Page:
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Ghost in the machine

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Monkbot Monkbot (Rosamond Purcell)

When the 17-year-old crown prince of Spain, Don Carlos, fell down a set of stairs in 1562, he threw his whole country into a state of uncertainty about the future. Especially his father, King Philip II, who despite being the most powerful man in the world, was helpless in the face of his heir's terrible head wound.

As contributor Latif Nasser, a graduate student in the History of Science Department at Harvard, explains, none of the leading remedies of the day--bleeding, blistering, purging, or drilling--helped. King Philip II decided he needed a miracle to save his son. So he commissioned one from a highly-skilled clockmaker, and made a deal with God that led to an intricate mechanical creation.

Elizabeth King, a professor at Virginia Commonwealth University, describes how--according to legend--Philip II's plan played out.And Jad and Latif head to the Smithsonian to meet curator Carlene E. Stephens, who shows them the inner workings of a nearly 450-year-old monkbot.

Guests:

Elizabeth King, Latif Nasser and Carlene Stephens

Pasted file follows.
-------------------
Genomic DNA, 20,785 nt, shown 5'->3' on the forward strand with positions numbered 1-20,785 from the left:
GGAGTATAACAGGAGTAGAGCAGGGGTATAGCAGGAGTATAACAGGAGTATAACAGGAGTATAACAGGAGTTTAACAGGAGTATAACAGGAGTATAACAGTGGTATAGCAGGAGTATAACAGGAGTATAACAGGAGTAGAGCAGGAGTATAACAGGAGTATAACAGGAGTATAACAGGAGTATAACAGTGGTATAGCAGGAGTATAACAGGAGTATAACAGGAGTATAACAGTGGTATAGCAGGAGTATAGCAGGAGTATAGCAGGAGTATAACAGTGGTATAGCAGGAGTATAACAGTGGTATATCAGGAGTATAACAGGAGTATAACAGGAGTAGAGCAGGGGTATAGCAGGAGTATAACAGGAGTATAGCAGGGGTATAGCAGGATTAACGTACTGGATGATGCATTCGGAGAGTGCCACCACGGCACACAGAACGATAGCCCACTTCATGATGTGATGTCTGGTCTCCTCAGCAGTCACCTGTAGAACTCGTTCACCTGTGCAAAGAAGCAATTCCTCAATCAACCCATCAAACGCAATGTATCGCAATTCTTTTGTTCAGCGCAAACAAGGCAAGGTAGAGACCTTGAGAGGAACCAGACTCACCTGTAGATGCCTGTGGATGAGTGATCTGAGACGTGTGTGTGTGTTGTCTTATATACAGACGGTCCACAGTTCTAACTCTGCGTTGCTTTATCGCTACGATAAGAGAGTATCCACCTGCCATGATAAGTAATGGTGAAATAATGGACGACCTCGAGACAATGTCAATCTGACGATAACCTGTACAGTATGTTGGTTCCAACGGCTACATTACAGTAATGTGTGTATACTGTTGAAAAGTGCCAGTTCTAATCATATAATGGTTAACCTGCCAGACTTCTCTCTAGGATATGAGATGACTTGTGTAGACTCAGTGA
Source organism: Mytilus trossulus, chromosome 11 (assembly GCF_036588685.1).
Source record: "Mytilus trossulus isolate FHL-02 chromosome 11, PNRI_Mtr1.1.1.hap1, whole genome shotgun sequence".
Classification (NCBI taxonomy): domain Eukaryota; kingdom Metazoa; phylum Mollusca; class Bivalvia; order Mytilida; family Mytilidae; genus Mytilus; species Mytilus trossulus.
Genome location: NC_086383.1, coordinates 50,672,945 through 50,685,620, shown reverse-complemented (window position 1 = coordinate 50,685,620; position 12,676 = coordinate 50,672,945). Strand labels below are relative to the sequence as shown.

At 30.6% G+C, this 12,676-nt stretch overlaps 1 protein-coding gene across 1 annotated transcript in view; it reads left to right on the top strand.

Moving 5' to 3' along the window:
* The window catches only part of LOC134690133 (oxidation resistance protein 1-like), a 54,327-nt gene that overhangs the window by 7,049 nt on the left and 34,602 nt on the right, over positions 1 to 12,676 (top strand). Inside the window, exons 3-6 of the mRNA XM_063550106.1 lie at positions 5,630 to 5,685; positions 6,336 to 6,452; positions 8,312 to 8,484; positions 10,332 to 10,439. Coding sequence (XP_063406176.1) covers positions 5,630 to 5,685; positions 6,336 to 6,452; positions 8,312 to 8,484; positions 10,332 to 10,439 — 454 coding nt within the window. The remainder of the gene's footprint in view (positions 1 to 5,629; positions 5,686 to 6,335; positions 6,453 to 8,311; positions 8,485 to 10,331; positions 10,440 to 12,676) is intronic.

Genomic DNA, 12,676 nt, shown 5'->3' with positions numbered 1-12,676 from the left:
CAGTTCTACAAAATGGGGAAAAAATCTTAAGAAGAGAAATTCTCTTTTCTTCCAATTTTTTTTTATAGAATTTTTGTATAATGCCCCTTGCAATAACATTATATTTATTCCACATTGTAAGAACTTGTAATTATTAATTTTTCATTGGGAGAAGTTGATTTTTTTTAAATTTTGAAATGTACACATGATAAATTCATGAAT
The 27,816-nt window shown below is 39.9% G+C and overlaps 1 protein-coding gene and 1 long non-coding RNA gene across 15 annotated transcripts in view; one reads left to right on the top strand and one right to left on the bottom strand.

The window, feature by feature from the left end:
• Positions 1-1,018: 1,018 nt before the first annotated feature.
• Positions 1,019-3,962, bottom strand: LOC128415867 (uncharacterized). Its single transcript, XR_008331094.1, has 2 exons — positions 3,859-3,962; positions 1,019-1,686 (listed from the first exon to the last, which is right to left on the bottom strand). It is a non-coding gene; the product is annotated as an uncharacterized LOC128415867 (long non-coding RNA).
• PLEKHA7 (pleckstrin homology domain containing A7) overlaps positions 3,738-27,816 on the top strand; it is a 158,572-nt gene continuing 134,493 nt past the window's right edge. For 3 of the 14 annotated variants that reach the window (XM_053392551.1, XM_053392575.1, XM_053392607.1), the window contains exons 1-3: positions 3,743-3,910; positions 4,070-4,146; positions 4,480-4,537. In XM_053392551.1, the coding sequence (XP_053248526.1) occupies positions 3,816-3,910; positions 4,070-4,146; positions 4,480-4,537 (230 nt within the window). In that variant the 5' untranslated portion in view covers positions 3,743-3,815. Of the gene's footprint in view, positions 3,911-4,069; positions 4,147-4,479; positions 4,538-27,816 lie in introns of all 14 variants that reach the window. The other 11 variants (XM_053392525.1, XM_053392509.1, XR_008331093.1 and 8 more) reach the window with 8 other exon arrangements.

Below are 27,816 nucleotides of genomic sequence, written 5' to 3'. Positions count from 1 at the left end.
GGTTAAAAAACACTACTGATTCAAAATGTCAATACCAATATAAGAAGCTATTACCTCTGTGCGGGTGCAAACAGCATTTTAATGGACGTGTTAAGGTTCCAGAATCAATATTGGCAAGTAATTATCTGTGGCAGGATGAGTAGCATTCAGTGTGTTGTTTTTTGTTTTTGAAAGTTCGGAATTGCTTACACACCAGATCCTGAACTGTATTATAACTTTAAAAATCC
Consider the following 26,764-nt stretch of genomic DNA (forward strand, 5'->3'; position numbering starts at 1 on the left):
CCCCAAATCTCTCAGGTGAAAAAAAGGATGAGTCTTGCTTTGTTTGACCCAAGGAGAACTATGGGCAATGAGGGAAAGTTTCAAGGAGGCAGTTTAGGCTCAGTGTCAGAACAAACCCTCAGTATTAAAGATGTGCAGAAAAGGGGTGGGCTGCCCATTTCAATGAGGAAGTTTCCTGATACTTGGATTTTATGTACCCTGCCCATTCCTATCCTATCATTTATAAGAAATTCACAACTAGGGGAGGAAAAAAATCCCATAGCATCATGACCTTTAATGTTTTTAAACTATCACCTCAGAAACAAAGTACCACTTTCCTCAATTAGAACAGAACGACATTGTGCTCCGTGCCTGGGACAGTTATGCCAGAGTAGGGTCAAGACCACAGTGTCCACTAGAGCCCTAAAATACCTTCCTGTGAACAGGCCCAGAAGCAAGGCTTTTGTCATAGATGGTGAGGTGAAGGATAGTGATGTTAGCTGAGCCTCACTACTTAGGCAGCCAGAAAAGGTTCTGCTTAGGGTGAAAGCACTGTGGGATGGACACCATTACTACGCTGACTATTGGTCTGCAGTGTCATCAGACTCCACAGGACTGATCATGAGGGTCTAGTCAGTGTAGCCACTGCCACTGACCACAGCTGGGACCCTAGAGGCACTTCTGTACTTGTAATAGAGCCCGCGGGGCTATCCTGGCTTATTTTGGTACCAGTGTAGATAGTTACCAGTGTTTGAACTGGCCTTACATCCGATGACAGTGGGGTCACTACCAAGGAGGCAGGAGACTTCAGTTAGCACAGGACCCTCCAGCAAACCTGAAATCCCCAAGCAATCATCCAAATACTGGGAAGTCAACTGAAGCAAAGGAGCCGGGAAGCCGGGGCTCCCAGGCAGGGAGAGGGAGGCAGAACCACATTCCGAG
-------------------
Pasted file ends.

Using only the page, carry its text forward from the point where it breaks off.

Comments [2]

WS Lauber from Baltimore, MD

You might follow up with San Diego de Alcala (accent on the very last "a") by looking into when and why they bring out the body for viewing. I had the privilege of seeing it when I studied in Alcala de Henares in 2008, and, while I don't know a lot about the decomposition of human bodies, it looked eerily well-preserved for a monk who died in the 15th century. That plus Santa Teresa de Avila's (accent on first "a") finger on display in Avila might make for an interesting show on the veneration of saints. There's a story that Generalissimo Francisco Franco would sign official documents using her hand, leading it to be less than well-preserved. Contrasting all that with folk saints would also be interesting. What does it mean to be a saint, officially and unofficially?

May. 18 2014 02:49 PM
Robyn Broyles from Houston

Interesting episode, as usual. However, I think this segment shows that Radiolab does its best reporting when it stays away from theology, as some of the details of Catholic belief about prayer are inaccurate. It's true that King Phillip may have misunderstood what his faith said about prayer, but from ancient times, it was never considered a mere mechanical operation. For example, the 8th century monk St. John Damascene, as quoted in the Catechism of the Catholic Church, calls prayer "the raising of one's mind and heart to God." I mention this only because it's a common misunderstanding about Catholicism. Thanks for the episode.

Aug. 21 2012 04:43 PM

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